Canada’s Central Bank Attacks Bitcoiners For Opposing Financial Centralization

Written By Neil McKenzie-Sutter, Posted on April 29, 2022

A recent story from ‘The Globe & Mail newspaper titled, “Bitcoin investors tend to have low financial literacy, according to BoC research,” went viral on Bitcoin Twitter and elsewhere for its ridiculous and anti-factual look at the Bitcoin community.

The Bank of Canada and Globe and Mail justify their argument using emotionally based ideological attacks disguised as logic. One of their key points boils down to the vilification of men, with the Bank of Canada stating that ownership of Bitcoin is “concentrated among young, educated men with high household income and low financial literacy…”

Some young, upper-middle/upper-class men own Bitcoin, that is not a valid argument. Unfortunately, it is being sold as one. This is a lazy smear against Bitcoin and the Bitcoin community. 

In the conversation on Bitcoin, the financial literacy of its holders is ultimately irrelevant. The more important question to get an answer to is whether the Bitcoiners are right, whatever their level of formal financial education. 

So far Bitcoiners have been right to adopt the technology. The numbers are readily available: if you were to have invested in Bitcoin between 2014 and 2015, you would be looking at an around 18000 percent gain by November 2021, or around 12000 percent at the current price of $50,000 CAD today. 

The next question is why are the central banks and legacy media attacking Bitcoin. The fact is the Bank of Canada has its own agenda in that they are researching a CBDC (Central Bank Digital Currency) to potentially bring into Canada. We know this because it was recently revealed the Canadian government set aside research funding for a Canadian CBDC in the 2022 budget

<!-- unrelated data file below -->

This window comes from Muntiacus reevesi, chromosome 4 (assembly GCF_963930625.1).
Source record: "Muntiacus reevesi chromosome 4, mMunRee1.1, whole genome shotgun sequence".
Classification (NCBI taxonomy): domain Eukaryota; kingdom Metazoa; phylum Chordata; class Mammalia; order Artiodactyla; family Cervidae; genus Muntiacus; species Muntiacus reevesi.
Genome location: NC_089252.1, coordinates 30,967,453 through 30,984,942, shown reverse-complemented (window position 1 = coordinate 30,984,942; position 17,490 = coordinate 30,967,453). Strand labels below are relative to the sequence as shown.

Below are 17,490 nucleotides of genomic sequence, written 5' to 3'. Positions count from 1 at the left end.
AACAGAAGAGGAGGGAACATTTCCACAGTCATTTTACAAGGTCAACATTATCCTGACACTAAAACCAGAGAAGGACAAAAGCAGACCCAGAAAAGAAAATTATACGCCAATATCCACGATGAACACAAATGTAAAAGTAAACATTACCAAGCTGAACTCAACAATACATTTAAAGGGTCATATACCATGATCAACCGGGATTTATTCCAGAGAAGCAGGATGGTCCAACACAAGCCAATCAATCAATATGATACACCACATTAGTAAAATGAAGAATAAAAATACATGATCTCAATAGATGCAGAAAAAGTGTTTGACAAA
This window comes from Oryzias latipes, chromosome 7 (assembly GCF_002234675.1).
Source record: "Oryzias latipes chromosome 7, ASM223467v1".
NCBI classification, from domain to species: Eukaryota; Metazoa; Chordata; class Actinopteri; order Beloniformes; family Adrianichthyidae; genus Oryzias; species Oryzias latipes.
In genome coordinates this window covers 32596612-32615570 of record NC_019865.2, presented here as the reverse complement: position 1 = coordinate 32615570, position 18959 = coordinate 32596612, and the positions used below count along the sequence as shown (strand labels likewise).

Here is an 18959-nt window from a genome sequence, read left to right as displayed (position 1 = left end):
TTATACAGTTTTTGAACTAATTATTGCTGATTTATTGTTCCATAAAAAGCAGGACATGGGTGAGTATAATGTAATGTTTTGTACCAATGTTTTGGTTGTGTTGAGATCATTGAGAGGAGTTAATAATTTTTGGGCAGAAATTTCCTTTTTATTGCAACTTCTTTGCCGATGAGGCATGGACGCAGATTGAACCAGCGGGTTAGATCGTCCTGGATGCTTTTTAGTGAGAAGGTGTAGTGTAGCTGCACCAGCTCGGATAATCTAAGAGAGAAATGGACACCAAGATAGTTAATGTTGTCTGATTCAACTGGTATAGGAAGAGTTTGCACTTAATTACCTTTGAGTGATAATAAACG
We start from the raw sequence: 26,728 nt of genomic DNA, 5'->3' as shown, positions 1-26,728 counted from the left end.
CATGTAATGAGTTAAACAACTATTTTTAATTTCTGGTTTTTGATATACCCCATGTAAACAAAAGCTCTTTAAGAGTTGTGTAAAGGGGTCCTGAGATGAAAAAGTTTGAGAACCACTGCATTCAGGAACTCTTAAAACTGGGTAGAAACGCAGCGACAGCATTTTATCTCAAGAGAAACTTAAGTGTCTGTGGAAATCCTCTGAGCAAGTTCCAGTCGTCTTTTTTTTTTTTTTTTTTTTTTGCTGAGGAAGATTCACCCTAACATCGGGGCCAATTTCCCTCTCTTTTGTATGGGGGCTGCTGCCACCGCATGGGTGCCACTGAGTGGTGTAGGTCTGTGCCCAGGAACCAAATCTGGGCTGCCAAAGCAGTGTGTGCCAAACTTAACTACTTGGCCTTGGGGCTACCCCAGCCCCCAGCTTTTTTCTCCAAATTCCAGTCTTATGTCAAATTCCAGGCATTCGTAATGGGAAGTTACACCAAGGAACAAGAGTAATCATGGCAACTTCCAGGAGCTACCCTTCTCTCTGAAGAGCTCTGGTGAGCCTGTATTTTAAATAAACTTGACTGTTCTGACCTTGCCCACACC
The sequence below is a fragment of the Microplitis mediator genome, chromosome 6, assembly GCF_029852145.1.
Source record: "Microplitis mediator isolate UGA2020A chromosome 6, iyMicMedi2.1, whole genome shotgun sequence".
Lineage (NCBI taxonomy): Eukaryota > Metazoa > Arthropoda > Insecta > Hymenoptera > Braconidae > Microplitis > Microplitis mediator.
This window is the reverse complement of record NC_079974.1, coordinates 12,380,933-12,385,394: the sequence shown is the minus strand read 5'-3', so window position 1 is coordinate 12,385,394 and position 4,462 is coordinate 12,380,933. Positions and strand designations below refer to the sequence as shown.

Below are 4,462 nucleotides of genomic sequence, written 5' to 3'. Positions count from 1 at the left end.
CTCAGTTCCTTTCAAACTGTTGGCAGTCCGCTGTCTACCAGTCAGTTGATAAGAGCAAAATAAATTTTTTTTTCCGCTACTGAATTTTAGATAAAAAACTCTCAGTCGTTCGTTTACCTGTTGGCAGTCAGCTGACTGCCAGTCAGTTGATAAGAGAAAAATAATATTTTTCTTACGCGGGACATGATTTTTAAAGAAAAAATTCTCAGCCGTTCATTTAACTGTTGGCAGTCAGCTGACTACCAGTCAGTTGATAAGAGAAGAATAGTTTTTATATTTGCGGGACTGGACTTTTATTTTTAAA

The revelation that the Canadian government would fund CBDC research came in early April. However, even before this, back in mid-March 2022, the Bank of Canada announced a partnership with MIT for Canadian CBDC research and development. 

It’s important to compare these actions; the March announcement by the Bank of Canada and MIT, and by the Canadian government in April because it revealed how the Bank of Canada was acting independently and preemptively on CBDC development before the government. The BoC is able to do this because it is a quasi-private/quasi-government organization, and thus has a lot of leeway for independent action from the government. 

It makes sense, then, to find the Bank of Canada attacking Bitcoin and Bitcoiners, as Bitcoin is a fully functional electronic currency that is battle-tested, and ready for consumers to use. Whereas the Bank of Canada’s CBDC is still on the drawing board. 

Perhaps even more importantly, Bitcoin is also proven to be decentralized and outside the control of corrupt governments and institutions. Viewed in this light, the BoC, falling into the category of one of those corrupt institutions, would be threatened by Bitcoin as a competitor to their potentially upcoming CBDC, and they should. 

The National Telegraph has discussed at length why CBDCs are unacceptable, and incompatible with Western values and must be stopped, and you should check out this article if you want a more detailed breakdown of why.

Neil McKenzie-Sutter

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